• Tensile Strength (kPa) = 0

6. Click OK to save changes and close the dialog.

The model should now have a Factor of Safety of 0.444, with blocks 1 – 6 toppling, and blocks 7 – 12 stable (at point of failure).

### 3.3 SUPPORTS

Now let’s add a bolt to the toe block, using the Add Spot Bolt dialog. To open the dialog:

1. Select: Support > Add Bolt
2. In the dialog, enter the bolt specifications as shown in the figure below.
• Name = Bolt 1

Strength

• Capacity (kN) = 500
• Out-of-Plane Spacing (m) = 0.5

Geometry

• Length (m) = 32
• Angle (degree) = 0

Installation

• Slope Face
• Height above Toe (m) = 12

3. Click OK.
4. Add another bolt as above, but set Geometry Length (m) = 40 and Height above Toe (m) = 39.
5. Click OK.

The Factor of Safety should now be 0.708, as shown in the figure below.

## 4.0 Design Approach 1, Combination 2

### 4.1 APPLY THE STANDARD

Without changing the current input data, let’s go back to the Project Settings dialog to apply a design standard.

1. Re-open the Project Settings dialog.
2. Select the Design Standard tab.
3. In the Design Standard drop-down, select Eurocode 7 – Design Approach 1, Combination 2.
4. Click View Partial Factors to view the partial factors for the selected standard.

Applying this set of partial factors means enlarging unfavorable variable actions while ignoring favorable variable actions, and reducing the shear strength parameters. If bolts are present, their capacity or the resistance they provide to stabilize the slope is also reduced.
5. Click OK in the Partial Factors dialog to close it.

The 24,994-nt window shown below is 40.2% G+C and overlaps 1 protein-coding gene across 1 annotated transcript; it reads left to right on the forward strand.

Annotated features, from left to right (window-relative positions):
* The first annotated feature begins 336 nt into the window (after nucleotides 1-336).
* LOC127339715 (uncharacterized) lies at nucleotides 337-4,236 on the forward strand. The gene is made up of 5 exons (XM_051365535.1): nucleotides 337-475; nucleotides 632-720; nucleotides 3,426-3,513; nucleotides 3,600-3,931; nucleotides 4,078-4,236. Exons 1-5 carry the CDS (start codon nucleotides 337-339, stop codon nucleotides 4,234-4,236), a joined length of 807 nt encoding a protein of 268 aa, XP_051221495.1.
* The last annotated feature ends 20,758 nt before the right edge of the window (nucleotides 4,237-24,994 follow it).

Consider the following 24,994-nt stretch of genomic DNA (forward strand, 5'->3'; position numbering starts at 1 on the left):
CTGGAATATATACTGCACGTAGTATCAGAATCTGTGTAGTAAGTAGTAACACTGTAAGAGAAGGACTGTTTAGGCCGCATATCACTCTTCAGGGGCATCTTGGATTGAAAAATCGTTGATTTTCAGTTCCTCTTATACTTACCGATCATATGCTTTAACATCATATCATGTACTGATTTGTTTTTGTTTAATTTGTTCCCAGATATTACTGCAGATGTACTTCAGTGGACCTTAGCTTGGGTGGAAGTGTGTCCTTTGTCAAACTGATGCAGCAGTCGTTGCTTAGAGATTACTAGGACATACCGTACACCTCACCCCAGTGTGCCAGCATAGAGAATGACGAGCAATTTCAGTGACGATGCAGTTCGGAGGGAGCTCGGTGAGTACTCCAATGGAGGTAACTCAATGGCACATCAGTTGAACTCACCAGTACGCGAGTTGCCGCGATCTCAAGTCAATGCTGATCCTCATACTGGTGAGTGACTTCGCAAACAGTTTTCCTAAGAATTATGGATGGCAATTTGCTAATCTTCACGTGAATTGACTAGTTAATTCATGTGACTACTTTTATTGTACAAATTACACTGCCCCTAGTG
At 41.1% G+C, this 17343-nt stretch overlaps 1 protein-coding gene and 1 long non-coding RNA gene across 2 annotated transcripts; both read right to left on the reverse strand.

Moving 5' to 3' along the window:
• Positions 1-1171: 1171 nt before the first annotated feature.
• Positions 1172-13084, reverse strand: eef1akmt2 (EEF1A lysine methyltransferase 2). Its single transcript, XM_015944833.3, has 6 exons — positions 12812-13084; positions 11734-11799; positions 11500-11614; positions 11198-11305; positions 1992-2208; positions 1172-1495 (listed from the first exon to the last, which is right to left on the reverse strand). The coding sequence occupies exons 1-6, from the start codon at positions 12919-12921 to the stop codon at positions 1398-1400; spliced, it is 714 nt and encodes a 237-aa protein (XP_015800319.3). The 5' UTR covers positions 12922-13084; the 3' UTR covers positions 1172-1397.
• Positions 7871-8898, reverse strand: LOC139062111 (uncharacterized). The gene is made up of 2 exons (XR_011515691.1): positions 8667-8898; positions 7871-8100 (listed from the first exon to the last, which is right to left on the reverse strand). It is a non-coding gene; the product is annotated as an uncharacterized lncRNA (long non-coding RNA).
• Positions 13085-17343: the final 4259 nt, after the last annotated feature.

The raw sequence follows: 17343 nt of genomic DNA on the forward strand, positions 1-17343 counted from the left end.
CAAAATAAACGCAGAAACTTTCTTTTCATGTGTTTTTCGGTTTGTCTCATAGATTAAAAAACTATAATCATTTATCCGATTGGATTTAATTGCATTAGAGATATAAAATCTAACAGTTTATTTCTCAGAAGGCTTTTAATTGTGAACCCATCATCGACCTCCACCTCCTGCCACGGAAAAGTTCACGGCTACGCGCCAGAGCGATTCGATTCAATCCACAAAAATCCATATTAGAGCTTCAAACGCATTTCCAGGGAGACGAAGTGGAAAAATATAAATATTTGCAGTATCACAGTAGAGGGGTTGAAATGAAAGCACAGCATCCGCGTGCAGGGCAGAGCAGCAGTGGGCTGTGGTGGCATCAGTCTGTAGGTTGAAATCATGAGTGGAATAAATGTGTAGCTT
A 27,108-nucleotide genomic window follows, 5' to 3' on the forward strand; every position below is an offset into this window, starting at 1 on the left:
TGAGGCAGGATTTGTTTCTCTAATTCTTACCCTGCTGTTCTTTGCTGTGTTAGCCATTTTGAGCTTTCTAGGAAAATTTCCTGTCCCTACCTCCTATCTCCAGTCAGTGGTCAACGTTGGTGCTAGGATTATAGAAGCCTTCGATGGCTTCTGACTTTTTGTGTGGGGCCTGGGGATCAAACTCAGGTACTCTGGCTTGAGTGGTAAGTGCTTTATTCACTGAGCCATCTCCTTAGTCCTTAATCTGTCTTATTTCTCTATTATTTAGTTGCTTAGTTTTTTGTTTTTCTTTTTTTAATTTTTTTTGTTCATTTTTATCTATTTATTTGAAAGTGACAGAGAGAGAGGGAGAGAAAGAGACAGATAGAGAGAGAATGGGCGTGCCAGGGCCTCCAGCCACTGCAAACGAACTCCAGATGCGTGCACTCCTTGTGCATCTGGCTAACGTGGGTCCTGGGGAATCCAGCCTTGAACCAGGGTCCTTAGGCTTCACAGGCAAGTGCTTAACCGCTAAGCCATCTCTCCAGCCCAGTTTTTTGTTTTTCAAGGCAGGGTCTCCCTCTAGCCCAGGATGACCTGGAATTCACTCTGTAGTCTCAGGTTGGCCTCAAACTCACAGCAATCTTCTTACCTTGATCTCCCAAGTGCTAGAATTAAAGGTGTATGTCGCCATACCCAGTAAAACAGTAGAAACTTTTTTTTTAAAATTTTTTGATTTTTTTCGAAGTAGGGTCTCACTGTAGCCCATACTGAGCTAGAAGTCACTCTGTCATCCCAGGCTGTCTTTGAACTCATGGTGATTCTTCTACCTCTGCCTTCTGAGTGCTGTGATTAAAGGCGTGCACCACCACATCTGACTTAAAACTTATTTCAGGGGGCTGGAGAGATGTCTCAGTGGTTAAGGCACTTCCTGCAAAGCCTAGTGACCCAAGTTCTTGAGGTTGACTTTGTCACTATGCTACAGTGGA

6. Click OK in the Project Settings dialog.

The model should now have a Factor of Safety of 0.53. At the point of failure, blocks 1 – 6 are toppling, and 7 – 12 are stable.

### 4.2 EQUIVALENT MODEL

We can reproduce the results from Design Standard Approach 1, Combination 2, without having to use the Design Standard option.

Before continuing, re-set Design Standard to None in the Project Settings dialog as shown above. This should revert the Factor of Safety back to 0.708.

To simulate the design approach, we need to apply a factor to the following parameters:

• Increase variable unfavorable actions by a factor of 1.3. We do not need to change anything because there are no external variable loads.
• Reduce the effective cohesion and the friction angle (tan(φ)) by a factor of 1.25.

First, make the following changes to the input data:

1. Re-open the Input Data dialog.
2. Select the Base and Bedding Strength tab.
3. Set Base Joints Friction Angle = 33.87 and Toppling Joints Friction Angle = 27.45.
Base Joints Friction Angle: tan-1(tan(40°)/1.25) = 33.87°
Toppling Joints Friction Angle: tan-1(tan(33°)/1.25) = 27.45°
4. Click OK to close the dialog.

Next, reduce the tensile capacity of the bolts we added earlier:

1. Right-click the bolt in the 2D View and select Edit Bolt in the popup.
The Edit Spot Bolt dialog appears.
2. Reduce the Strength Capacity to 454kN (500kN/1.1 = 454kN).
3. Click OK.
4. Repeat the steps above to edit the second bolt.

The Factor of Safety should now be 0.53, which is exactly the same as that for Design Approach 1, Combination 2. You should also see that at the point of failure, blocks 1 – 6 are toppling, while 7 – 12 are stable.

## 5.0 Design Approach 2

Let's now apply a second design standard. We'll keep the existing geometry but delete the two bolts. We'll also add a line load.

### 5.1 CHANGE THE MODEL

To delete the bolts:

1. Select Delete Bolt on the toolbar or the Support menu.
The cursor should turn into a square.
2. Click both bolts to select them (highlighted).